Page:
Anyway, I digress, we lured our target onto the rocks as normal, and it was then we discovered what was waiting for us, instead of the usual booty we found the ships hold full of perhaps a dozen well-armed troopers, from the garrison. They immediately opened fire upon us and a bloody melee ensued. But I was terrified, I got off of the ship as quickly as I could and fled up the cliff path, only to spot in time Constable Brownlow of the excise waiting with another group of six soldiers. That night the fortunes smiled upon me and I hid. They were more intent in getting down to the ship and as the remainder of my cohorts tried to flee, they were waiting. I dared not move and eventually the noise of the fighting died down and I listened intently. It was apparent that all but three of our little band had been killed there and then and the three that remained alive were arrested and taken to the town jail. Later to be hanged.

Their voices all eventually died down, and I assumed they’d left, but I waited until the sun was rising and the storm had all but calmed, before I left the safety of my hiding place in the rocks. I knew returning home would be out of the question, so there was nothing left but to flee. And that I did.

As a child my father would on occasion visit Bristol, and from time to time I had been allowed to accompany him, so that was where I decided to head for. I had no plan as such at the time, it was merely a place I’d visited so headed that way. I don’t recall how long it took, I traveled mostly at night stealing food when I came across a dwelling or another unfortunate traveler. Perhaps it was a week maybe two. But I eventually arrived. I slept rough for a few days in the city itself down by the Docks, until hunger drove me out. I found work doing this and that for a few pennies, and took lodgings, in an Inn, the cheapest I could find, and the days and nights all blurred into one.  Much could be said of my time then, but let me move on, after all it’s what you came here for.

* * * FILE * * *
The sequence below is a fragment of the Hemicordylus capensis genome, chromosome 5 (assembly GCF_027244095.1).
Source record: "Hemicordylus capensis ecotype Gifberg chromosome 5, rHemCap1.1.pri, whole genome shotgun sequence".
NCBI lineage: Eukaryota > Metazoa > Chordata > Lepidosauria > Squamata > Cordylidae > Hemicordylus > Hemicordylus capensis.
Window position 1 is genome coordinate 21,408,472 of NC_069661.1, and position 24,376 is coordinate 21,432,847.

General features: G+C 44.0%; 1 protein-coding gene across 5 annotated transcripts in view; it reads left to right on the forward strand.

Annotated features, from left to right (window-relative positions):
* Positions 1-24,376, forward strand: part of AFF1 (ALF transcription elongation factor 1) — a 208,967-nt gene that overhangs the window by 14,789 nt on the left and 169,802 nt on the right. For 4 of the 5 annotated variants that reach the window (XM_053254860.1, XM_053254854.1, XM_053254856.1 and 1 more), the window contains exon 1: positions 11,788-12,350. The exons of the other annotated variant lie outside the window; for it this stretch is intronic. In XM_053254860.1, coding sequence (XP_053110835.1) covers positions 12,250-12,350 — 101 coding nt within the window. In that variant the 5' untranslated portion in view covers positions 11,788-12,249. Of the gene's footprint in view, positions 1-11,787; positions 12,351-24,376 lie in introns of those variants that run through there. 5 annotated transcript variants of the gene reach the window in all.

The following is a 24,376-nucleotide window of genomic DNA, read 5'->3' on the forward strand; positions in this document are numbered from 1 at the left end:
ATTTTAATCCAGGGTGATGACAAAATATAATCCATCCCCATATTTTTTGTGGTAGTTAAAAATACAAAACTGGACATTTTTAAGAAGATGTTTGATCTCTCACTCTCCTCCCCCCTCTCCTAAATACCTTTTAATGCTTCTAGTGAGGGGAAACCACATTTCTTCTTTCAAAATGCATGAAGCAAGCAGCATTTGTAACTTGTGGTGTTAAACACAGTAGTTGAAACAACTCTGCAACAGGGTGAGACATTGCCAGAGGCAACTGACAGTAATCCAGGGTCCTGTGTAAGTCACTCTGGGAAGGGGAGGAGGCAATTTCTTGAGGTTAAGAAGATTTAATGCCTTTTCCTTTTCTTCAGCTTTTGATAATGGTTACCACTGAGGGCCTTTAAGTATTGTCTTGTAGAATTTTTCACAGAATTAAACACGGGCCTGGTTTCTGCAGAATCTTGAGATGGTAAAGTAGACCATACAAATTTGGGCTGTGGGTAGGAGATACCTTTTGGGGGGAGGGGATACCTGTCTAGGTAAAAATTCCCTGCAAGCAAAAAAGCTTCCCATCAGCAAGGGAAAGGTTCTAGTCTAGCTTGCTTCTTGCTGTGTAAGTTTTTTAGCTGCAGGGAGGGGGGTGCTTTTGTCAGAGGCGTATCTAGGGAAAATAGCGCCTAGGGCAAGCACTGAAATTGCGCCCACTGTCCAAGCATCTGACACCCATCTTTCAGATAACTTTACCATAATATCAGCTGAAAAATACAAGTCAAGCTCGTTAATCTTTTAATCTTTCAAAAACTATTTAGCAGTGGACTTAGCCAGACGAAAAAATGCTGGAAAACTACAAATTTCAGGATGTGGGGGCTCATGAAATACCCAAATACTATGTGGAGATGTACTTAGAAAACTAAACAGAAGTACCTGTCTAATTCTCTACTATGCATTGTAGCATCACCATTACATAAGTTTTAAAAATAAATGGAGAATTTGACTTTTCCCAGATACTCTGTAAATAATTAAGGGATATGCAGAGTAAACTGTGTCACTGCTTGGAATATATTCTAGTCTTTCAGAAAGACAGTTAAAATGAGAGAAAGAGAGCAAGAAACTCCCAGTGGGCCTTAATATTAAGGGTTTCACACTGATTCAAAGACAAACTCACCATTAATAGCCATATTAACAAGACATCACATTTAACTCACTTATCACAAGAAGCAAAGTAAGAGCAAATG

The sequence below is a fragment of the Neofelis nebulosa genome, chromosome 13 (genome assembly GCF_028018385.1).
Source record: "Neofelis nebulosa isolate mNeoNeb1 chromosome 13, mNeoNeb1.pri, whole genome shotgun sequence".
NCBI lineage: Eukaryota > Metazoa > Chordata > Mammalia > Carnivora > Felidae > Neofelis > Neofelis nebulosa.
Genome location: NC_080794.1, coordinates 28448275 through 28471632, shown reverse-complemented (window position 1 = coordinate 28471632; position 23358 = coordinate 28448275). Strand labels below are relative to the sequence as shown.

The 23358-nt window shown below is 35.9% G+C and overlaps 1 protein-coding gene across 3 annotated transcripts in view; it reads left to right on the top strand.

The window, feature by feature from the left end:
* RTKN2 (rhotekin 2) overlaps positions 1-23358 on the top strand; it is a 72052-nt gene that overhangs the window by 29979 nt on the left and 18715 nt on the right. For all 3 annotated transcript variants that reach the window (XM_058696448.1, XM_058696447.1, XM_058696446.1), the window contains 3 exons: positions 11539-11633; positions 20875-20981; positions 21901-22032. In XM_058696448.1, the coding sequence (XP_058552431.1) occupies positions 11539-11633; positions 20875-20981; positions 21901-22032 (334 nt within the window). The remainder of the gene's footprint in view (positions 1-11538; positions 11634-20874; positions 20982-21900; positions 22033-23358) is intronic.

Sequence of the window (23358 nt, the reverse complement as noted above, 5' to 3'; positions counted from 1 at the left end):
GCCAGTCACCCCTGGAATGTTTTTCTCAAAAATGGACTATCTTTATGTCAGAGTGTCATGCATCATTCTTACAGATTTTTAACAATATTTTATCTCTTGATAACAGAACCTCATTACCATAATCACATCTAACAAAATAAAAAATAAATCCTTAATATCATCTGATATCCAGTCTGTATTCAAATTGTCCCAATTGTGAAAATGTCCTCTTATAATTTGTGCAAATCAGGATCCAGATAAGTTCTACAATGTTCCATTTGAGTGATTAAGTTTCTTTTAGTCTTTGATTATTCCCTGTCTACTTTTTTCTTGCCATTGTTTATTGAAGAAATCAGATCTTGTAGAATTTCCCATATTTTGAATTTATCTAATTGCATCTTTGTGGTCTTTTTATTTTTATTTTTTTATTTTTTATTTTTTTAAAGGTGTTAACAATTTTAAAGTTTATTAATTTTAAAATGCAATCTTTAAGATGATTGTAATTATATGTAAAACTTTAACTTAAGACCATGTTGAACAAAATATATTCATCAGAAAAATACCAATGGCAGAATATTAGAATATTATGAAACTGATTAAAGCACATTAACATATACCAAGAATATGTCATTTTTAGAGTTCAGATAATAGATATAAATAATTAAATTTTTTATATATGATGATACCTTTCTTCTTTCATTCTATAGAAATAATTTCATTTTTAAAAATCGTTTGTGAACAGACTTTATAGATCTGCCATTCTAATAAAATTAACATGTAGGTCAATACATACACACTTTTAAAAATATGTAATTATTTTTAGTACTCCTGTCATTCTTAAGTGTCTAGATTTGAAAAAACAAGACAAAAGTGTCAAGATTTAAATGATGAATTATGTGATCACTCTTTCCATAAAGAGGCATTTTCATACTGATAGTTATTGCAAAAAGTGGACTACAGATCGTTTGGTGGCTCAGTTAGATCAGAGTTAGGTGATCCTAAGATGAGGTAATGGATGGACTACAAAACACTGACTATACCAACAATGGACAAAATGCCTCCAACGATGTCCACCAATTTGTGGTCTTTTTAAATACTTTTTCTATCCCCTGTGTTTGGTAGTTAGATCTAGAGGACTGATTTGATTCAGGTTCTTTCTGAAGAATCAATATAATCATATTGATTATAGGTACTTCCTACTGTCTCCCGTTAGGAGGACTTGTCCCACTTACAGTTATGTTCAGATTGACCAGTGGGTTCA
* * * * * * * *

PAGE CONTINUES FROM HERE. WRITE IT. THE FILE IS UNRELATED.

You seem to have finished your brandy, a little more perhaps? There help yourself. You’ll find cigars in the box beside it too. Please help yourself. I will have on too.

Now, where were we? Ahh yes, Bristol. I was there for more than a year, perhaps two, I’d found regular work in a assisting a local apothecary. Mr Roberts I recall him, a kindly gentlemen. It was mostly cleaning or tidying up his little premises  but from time to time I was called on to assist him with preparing a medicine or mixing the compounds for his pills, and I learnt a little about the treatment of sickness. Happy times, & perhaps if the events that ensued had not arisen, then I would perhaps have remained there and lived a natural life.